Tribe continues recovery from cyber attack
A month has passed since the Dec. 7 cyber attack that loaded ransomware on the tribal computer network, but the Eastern Band of Cherokee Indians is still working to restore its operations to normal.
In a statement issued Jan. 2, Principal Chief Richard Sneed said that the tribal IT Division spent the holiday break working with vendors and partners to recover documents infected with ransomware, and that effort was successful — all documents on the network have been recovered. However, accessibility is still an issue.
“There are still many computers affected that will need to be decrypted before the documents are accessible, but it is anticipated that there will be no loss of data,” said Sneed. “Given the scope of the EBCI workforce, the process of decrypting these computers and putting them safely on a new network will take a few weeks and will be handled based upon a priority list that was identified by leadership within the EBCI.”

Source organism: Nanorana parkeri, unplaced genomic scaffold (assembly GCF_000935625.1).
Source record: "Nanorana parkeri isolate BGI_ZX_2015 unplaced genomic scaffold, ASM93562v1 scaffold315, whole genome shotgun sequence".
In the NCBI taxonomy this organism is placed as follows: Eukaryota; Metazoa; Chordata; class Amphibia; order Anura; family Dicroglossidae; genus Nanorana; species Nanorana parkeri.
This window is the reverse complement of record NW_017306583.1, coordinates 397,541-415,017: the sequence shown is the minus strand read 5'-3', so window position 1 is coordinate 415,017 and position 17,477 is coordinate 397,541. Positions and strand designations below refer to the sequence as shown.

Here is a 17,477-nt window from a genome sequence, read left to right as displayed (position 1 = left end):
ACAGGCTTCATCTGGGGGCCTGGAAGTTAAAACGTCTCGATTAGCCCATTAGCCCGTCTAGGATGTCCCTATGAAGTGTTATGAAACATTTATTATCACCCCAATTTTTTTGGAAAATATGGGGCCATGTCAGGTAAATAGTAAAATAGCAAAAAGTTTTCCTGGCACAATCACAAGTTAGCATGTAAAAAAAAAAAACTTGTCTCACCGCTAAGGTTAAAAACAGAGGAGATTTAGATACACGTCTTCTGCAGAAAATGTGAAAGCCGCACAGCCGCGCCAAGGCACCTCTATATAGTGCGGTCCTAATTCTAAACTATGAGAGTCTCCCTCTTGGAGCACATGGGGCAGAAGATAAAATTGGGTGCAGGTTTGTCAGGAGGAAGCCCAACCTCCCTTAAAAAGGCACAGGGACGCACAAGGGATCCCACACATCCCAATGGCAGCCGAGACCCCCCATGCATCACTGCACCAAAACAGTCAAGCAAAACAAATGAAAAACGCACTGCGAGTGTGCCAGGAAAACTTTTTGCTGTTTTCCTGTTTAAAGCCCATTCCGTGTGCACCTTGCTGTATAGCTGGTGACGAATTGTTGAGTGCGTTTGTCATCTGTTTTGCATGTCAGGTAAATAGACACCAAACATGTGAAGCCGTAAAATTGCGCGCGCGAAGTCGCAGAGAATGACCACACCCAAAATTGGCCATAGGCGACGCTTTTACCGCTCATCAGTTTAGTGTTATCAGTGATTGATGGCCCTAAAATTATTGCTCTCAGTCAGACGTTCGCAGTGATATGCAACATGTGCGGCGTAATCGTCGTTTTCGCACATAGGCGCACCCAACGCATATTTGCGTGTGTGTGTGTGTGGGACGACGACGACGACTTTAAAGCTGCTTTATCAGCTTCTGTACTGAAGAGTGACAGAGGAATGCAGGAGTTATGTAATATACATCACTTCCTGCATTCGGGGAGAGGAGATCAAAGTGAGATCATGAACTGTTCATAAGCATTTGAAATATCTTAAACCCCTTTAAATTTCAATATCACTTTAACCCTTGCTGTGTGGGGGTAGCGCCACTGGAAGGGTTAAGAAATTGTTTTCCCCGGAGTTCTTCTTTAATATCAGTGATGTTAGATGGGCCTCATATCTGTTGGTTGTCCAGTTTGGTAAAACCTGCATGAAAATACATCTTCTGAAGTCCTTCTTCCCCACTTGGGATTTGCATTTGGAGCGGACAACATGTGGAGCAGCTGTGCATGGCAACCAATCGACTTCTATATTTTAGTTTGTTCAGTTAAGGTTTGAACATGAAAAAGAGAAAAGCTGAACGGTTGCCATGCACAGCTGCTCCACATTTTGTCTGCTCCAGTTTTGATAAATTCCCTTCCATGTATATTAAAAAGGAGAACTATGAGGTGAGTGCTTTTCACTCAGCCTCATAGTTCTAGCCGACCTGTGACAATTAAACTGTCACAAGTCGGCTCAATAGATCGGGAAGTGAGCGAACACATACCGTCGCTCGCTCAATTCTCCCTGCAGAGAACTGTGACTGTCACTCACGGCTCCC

The Cherokee One Feather is one of those tribal entities still experiencing issues. The Cherokee Indian Police Department has been unable to provide the paper with a weekly arrest report in the wake of the attack, and the paper had to purchase new software and create a new template, as the cyber attack had cut off access to the existing software and template.
“We are using alternate internet for the uploads to the printer, otherwise we are functioning ‘normally,’ although somewhat hamstrung by using substitute computers and internet service,” said Editor Robert Jumper. “It is inconvenient, but we are functional.”
Benjamin Cody Long, 36, was arrested and charged in connection with the cyber attack. A tribal IT employee at the time of the attack, Long faces a felony tampering with public records charge was well as a felony obstructing government functions charge for allegedly placing ransomware on the tribal network. The ransomware caused a lock on all documents and denied access to users.
“I ask for patience and understanding as the EBCI continues our recovery efforts,” said Sneed. “I am incredibly proud of the work done by the EBCI IT department and each of our tribal employees who continue to serve clients despite the issues we are facing.”